She threw the blanket onto the floor. That wasn't nice of her. It was a clean blanket. He had put it over her to make her
more comfortable. Now he could see her, all of her. Her bloody shirt was clinging to her chest and stomach; her ponytail was wrapped around her neck in a wet black clump. She struggled against the ropes tying her to the bed and the flesh on her thighs wobbled. Her eyes went up to the fairy hanging from the light fixture, then back to him. If anything, she looked more terrified than before.
“I brought you water,” he said. “There's still some left. And aspirin.”
He put the glass down again on the bedside table. He picked up the bottle of aspirin and shook two of them onto the bed.
She was so slow. Usually he had a lot of patience, it was one of his strengths, but today it was all he could do not to grab her and yank her to her feet. She was looking around, examining the bare room. Was she stupid? Handicapped somehow?
“Take them,” he said. “We have to go.”
Winnie looked up past her kidnapper. A dried and shriveled monkey skeleton with wings hung from the overhead light fixture. Monkeys don't have wings, she thought, do they? Her head hurt so badly she could not remember. No, monkeys do not have wings, but there was definitely one hanging from the ceiling. It was something he wanted to do to her. Some kind of hybrid experiment. In a basement operating room, he would amputate her legs and hands; attach bicycle wheels to her knees and feathers to her wrists. He would hang her from the ceiling when she died. She clenched her teeth to keep from screaming.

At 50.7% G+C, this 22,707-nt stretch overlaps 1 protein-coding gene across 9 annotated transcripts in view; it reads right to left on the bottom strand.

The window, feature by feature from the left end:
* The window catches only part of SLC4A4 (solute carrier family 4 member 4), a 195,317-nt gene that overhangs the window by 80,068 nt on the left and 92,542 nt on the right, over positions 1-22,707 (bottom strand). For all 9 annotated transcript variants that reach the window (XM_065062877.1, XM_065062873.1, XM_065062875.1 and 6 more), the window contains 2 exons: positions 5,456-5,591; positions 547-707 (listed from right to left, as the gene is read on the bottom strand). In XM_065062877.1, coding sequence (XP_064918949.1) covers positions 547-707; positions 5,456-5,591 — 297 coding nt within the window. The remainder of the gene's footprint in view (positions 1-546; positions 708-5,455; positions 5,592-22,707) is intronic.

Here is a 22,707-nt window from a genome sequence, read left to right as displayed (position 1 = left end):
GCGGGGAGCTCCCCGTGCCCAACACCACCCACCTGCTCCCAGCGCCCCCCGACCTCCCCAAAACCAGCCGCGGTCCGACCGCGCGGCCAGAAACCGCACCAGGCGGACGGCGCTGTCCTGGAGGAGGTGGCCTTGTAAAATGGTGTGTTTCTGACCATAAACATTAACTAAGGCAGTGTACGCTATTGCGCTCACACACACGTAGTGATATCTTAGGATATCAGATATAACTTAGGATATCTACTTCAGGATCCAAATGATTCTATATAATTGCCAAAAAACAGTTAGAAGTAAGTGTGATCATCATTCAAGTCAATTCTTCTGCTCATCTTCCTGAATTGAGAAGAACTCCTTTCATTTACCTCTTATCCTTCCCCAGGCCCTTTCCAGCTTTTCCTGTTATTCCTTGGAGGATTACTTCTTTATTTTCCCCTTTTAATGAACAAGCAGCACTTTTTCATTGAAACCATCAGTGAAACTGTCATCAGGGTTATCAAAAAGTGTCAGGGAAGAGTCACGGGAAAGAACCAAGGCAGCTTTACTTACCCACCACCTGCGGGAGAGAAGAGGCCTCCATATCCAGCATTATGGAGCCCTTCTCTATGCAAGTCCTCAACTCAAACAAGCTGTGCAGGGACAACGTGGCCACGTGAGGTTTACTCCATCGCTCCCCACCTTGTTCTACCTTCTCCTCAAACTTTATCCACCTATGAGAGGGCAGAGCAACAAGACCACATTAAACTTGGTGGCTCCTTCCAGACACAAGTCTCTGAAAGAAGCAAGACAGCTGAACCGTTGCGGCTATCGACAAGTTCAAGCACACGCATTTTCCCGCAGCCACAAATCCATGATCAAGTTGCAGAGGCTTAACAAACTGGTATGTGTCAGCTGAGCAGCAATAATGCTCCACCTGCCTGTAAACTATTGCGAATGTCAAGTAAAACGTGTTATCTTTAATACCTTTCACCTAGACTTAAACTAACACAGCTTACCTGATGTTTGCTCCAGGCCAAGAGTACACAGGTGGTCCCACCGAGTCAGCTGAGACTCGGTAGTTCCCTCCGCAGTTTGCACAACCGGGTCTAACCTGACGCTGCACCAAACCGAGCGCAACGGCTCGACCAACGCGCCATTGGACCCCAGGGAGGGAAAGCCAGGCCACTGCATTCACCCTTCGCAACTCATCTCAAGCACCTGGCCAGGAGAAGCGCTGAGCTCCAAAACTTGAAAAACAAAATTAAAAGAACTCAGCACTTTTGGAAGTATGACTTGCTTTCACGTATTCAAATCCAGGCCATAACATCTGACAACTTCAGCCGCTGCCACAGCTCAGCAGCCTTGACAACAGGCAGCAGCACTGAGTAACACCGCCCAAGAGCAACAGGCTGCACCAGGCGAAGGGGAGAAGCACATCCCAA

She sat up slowly and took a deep breath to keep from vomiting. She tugged at the ropes around her ankles. The knots were under the bed. Without thinking, she lifted her shirt to inspect the cuts on her stomach and pulled the barely formed scabs away with the fabric. They began bleeding again. There would be scars on her stomach, if she lived long enough to heal. Or would she mend after death, the cells rejuvenating like hair and fingernails that continue to grow in the coffin? Her hand went to the enormous bump on the back of her head. A real goose egg. Stuffed goose. Only six weeks from now she might be his Christmas dinner.
“What do you want?” she mumbled thickly.